• mwinkle.blog

    SOA&BP Conference Announcements, "Oslo"

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    This morning at the SOA&BP Conference, we talked about Oslo for the first time.  For me, this is a big day, as it marks the point where the rest of the world knows what a lot of people have been and will continue to be working on.  Robert Wahbe, the VP of Connected Systems, mentioned in the keynote that Oslo can be best viewed as a series of investments that span a number of release cycles.

    What does this mean for me, a WF developer (note, these are my interpretations).

    • A vehicle for further investments in WF and WCF.  There will be a ton of enhancements in order to enable new scenarios, take the idea of modeling processes in an executable workflow to the next level, and drive performance and functional stuff.
    • Moving WF to the next level, by making it a first class citizen in this modeling world, by making rules and other artifacts get elevated into a way to modeled, managed, deployed and monitored.
    • Getting a chance to look at what people are doing with v1, and what lessons we can learn from it.  In Orcas, the stuff that we did was purely additive.  This longer release gives us a chance to enhance and improve and address things that we couldn't do in the Orcas timeframe.  There's some really exciting work going on here that I'm looking forward to talking about more in the future.
    • Finally, it gives us a better way to tell the WF hosting story, in that we will have a host and way to manage and deploy and execute WF and WCF in an host we will deliver, rather than requiring a "build on your own" approach (which still remains an option for folks who have specific hosting requirements).

    Our marketing folks always get nervous when we start talking about "revolutionary" technology (although, maybe it would get us some more Apple 1984 like commercials :-) ).  I've always seen workflow as a very transformational technology.  I see the things that are coming in Oslo as a very natural, evolutionary step, in the process of what I believe has been, and will continue to be a revolutionary way of making us be more productive developers.

    Finally, given some of the past history people have had with version numbers, I would not get caught up in the version numbers mentioned in press release.  As one of the marketing guys told me, "The quotes mean something," which, translated means "The numbers are just placeholders indicating a major release beyond where we are currently at."

  • mwinkle.blog

    Activities Survey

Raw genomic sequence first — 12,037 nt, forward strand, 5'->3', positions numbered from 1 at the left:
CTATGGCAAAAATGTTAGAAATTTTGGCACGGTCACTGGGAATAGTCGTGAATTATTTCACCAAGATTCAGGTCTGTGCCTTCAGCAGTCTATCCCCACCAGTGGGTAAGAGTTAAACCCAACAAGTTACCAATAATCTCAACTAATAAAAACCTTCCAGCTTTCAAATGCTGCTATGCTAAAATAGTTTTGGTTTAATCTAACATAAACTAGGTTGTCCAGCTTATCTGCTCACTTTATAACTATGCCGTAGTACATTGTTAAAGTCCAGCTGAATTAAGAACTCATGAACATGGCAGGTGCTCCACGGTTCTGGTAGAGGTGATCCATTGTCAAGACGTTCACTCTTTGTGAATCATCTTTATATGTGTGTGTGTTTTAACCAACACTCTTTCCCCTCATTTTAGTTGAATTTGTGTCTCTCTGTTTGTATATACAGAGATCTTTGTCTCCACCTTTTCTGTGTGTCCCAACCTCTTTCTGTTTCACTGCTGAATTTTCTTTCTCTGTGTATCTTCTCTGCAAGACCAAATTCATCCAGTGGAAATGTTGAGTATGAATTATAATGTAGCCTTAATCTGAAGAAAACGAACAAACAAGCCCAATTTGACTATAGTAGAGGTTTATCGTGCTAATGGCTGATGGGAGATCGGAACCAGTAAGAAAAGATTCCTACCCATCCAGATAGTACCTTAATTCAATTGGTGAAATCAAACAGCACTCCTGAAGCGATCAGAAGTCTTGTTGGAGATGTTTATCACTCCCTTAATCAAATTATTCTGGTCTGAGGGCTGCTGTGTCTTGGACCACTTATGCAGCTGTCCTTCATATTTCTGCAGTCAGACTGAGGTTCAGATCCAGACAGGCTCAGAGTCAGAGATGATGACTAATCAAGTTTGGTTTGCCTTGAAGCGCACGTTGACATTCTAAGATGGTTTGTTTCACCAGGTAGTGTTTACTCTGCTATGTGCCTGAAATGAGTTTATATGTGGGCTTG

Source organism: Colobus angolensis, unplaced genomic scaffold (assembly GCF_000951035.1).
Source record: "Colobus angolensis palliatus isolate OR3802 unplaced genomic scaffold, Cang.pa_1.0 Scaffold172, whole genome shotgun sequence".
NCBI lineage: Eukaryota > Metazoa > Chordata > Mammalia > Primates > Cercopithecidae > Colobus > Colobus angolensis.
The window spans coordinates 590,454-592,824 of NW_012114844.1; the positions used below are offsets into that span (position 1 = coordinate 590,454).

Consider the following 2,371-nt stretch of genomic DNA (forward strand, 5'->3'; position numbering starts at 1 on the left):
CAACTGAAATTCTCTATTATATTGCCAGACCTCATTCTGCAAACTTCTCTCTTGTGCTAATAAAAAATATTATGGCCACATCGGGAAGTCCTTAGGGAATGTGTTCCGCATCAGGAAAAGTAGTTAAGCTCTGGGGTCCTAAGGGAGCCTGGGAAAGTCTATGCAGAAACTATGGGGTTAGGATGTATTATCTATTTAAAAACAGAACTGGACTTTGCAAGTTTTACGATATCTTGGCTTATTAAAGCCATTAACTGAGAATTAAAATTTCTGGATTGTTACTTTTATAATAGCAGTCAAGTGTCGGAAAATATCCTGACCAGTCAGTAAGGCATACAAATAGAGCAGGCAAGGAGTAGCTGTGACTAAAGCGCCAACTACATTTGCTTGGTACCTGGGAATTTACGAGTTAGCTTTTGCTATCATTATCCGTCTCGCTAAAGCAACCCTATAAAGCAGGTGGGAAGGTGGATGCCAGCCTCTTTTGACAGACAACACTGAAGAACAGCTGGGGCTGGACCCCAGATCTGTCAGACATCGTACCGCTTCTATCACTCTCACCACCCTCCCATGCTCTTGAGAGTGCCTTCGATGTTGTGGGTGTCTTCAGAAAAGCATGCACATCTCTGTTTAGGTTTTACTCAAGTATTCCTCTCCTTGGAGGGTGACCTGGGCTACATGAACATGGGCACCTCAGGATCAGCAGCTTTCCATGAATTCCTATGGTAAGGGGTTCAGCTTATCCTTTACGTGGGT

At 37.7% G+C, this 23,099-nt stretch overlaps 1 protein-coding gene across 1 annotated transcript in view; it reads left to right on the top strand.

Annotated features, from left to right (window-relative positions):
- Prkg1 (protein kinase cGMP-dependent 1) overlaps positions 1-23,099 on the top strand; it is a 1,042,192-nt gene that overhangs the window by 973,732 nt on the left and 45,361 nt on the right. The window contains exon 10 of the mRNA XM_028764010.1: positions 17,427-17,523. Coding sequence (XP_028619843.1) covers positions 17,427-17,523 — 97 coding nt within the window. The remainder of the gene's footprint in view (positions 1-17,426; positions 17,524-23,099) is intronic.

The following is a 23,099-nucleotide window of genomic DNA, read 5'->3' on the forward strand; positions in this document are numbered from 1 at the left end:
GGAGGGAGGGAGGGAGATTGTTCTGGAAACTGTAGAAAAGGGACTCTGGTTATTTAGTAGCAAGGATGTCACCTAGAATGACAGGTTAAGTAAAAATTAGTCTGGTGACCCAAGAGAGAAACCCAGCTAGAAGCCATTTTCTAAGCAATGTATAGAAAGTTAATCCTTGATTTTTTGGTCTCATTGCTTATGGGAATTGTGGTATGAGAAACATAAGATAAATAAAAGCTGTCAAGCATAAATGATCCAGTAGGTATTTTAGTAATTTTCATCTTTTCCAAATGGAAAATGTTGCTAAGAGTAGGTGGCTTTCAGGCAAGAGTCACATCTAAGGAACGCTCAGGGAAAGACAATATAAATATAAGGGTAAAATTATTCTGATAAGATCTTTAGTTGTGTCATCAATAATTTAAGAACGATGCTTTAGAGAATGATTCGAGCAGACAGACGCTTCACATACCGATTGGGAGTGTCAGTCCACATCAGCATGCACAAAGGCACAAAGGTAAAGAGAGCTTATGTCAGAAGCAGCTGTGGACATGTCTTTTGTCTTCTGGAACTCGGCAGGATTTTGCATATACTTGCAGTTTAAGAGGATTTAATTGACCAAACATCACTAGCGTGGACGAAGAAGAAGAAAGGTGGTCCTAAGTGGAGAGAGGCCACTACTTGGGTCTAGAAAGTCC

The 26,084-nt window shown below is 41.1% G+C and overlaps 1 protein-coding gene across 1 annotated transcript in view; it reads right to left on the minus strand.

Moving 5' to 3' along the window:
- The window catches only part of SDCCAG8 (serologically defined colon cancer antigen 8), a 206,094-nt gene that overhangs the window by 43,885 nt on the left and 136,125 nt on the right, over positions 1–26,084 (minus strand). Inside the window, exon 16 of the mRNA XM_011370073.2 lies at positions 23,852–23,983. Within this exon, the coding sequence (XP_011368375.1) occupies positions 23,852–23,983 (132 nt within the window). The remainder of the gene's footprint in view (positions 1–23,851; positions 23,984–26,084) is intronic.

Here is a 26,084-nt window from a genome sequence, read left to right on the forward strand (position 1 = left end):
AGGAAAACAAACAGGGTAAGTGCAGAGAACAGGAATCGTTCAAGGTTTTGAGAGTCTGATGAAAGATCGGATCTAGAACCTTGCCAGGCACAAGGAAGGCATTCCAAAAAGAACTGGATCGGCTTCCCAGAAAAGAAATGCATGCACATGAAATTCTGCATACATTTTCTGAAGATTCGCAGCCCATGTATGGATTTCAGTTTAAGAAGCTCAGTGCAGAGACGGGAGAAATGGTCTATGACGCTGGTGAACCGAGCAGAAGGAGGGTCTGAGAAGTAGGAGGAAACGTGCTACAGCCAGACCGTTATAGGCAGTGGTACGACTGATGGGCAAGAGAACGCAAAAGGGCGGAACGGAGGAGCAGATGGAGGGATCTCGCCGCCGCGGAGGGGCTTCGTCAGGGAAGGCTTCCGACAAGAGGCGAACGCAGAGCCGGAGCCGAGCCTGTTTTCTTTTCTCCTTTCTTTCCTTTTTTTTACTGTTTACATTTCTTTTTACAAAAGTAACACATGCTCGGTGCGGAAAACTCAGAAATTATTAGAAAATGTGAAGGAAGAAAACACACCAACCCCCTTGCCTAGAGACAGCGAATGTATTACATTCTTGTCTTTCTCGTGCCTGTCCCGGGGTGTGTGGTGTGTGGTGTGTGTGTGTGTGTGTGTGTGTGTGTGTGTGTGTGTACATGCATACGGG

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    So, we're getting close to .NET 3.5 getting out the door, and as always we're thinking about what comes next.  The activities team is looking how to make activities better going forward, and they are very interested in what you have to say, how you have been using them and how you'd like to use them.

    This feedback will help us understand how to shape the future of things and how we should think about the pain points you are experiencing.

    Fill survey out here!

  • mwinkle.blog

    .NET 3.5 on Channel9

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    Following the big announcement last week, I got tapped to do a quick c9 interview with Shawn Burke.  Check it out here if you have 11 minutes or so to spare and want to see what the .NET source debugging will look like.

    Additionally, I see on the homepage that Jack is talking about the add-in framework in the latest video there.  Folks, if you work on a project where you want to allow add-in functionality, or have the need to version components separately and distinctly from the host, you need to check this out.  There are a few moving pieces and parts, but if you need to enable this scenario, investing up front in thinking through these bits and pieces will be enormously helpful.

  • mwinkle.blog

    Dogs and Cats Living Together, Mass Hysteria (or, Source Available for the .NET Framework)

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    The title quote brought to you courtesy of the original Ghostbusters film.  As Scott just announced on his blog, we're making the source available under the Microsoft Reference License (MS-RL).

    This is cool.  But the really cool part of this is that there will be symbol server in the cloud that will let you dynamically, and auto-magically, download the symbols and source on demand from us. This means you can now keep stepping into code beyond when you get to DataAdapter.Update() for instance and trace all the way down the stack.  This is going to make it a lot easier to dive deep into debugging to see what is really going on when you hand off a bunch of parameters to a method in the .NET Framework.  I can think of a number of times this would have been incredibly helpful in tracing down those "oh, I should have set parameter x to something that could have been cast to a y"

    I'll be doing a channel9 video today or tomorrow, any questions for the team, let me know!

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